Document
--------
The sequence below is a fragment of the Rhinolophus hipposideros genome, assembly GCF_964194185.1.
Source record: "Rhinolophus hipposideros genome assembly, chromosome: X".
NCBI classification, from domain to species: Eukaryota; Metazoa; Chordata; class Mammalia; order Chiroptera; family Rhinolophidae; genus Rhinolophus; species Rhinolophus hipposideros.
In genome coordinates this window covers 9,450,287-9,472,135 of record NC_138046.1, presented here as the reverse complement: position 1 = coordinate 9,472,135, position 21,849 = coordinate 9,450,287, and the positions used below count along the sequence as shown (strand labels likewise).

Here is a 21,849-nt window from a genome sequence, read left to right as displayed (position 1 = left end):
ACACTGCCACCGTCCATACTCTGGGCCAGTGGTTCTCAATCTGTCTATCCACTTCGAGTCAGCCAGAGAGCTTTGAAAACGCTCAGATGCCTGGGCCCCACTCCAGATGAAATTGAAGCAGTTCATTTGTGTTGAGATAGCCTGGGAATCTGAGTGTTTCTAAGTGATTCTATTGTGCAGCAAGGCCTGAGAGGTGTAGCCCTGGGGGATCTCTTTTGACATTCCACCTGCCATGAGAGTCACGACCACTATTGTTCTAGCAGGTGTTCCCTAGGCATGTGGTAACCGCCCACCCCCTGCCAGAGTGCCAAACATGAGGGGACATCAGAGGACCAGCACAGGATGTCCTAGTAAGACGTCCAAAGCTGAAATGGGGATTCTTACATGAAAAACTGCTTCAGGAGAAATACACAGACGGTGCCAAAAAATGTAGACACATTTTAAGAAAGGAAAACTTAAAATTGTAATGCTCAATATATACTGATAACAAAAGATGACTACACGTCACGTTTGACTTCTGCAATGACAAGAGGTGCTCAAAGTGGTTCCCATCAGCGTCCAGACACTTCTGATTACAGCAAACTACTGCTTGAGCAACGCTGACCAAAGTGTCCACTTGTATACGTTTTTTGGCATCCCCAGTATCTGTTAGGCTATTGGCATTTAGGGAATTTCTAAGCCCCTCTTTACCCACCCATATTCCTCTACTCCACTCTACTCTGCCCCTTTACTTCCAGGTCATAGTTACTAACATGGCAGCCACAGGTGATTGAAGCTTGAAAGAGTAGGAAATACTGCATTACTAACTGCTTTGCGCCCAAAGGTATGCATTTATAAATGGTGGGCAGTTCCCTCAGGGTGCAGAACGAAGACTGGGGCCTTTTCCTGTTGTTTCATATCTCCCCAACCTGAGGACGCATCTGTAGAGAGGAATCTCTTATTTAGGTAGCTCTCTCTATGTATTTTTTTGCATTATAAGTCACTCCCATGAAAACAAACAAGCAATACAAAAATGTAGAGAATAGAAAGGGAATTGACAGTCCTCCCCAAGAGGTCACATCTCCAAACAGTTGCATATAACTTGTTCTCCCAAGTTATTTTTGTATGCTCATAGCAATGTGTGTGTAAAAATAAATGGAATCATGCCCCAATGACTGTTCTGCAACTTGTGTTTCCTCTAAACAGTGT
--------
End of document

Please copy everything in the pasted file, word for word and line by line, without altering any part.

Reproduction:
The sequence below is a fragment of the Rhinolophus hipposideros genome, assembly GCF_964194185.1.
Source record: "Rhinolophus hipposideros genome assembly, chromosome: X".
NCBI classification, from domain to species: Eukaryota; Metazoa; Chordata; class Mammalia; order Chiroptera; family Rhinolophidae; genus Rhinolophus; species Rhinolophus hipposideros.
In genome coordinates this window covers 9,450,287-9,472,135 of record NC_138046.1, presented here as the reverse complement: position 1 = coordinate 9,472,135, position 21,849 = coordinate 9,450,287, and the positions used below count along the sequence as shown (strand labels likewise).

Here is a 21,849-nt window from a genome sequence, read left to right as displayed (position 1 = left end):
ACACTGCCACCGTCCATACTCTGGGCCAGTGGTTCTCAATCTGTCTATCCACTTCGAGTCAGCCAGAGAGCTTTGAAAACGCTCAGATGCCTGGGCCCCACTCCAGATGAAATTGAAGCAGTTCATTTGTGTTGAGATAGCCTGGGAATCTGAGTGTTTCTAAGTGATTCTATTGTGCAGCAAGGCCTGAGAGGTGTAGCCCTGGGGGATCTCTTTTGACATTCCACCTGCCATGAGAGTCACGACCACTATTGTTCTAGCAGGTGTTCCCTAGGCATGTGGTAACCGCCCACCCCCTGCCAGAGTGCCAAACATGAGGGGACATCAGAGGACCAGCACAGGATGTCCTAGTAAGACGTCCAAAGCTGAAATGGGGATTCTTACATGAAAAACTGCTTCAGGAGAAATACACAGACGGTGCCAAAAAATGTAGACACATTTTAAGAAAGGAAAACTTAAAATTGTAATGCTCAATATATACTGATAACAAAAGATGACTACACGTCACGTTTGACTTCTGCAATGACAAGAGGTGCTCAAAGTGGTTCCCATCAGCGTCCAGACACTTCTGATTACAGCAAACTACTGCTTGAGCAACGCTGACCAAAGTGTCCACTTGTATACGTTTTTTGGCATCCCCAGTATCTGTTAGGCTATTGGCATTTAGGGAATTTCTAAGCCCCTCTTTACCCACCCATATTCCTCTACTCCACTCTACTCTGCCCCTTTACTTCCAGGTCATAGTTACTAACATGGCAGCCACAGGTGATTGAAGCTTGAAAGAGTAGGAAATACTGCATTACTAACTGCTTTGCGCCCAAAGGTATGCATTTATAAATGGTGGGCAGTTCCCTCAGGGTGCAGAACGAAGACTGGGGCCTTTTCCTGTTGTTTCATATCTCCCCAACCTGAGGACGCATCTGTAGAGAGGAATCTCTTATTTAGGTAGCTCTCTCTATGTATTTTTTTGCATTATAAGTCACTCCCATGAAAACAAACAAGCAATACAAAAATGTAGAGAATAGAAAGGGAATTGACAGTCCTCCCCAAGAGGTCACATCTCCAAACAGTTGCATATAACTTGTTCTCCCAAGTTATTTTTGTATGCTCATAGCAATGTGTGTGTAAAAATAAATGGAATCATGCCCCAATGACTGTTCTGCAACTTGTGTTTCCTCTAAACAGTGT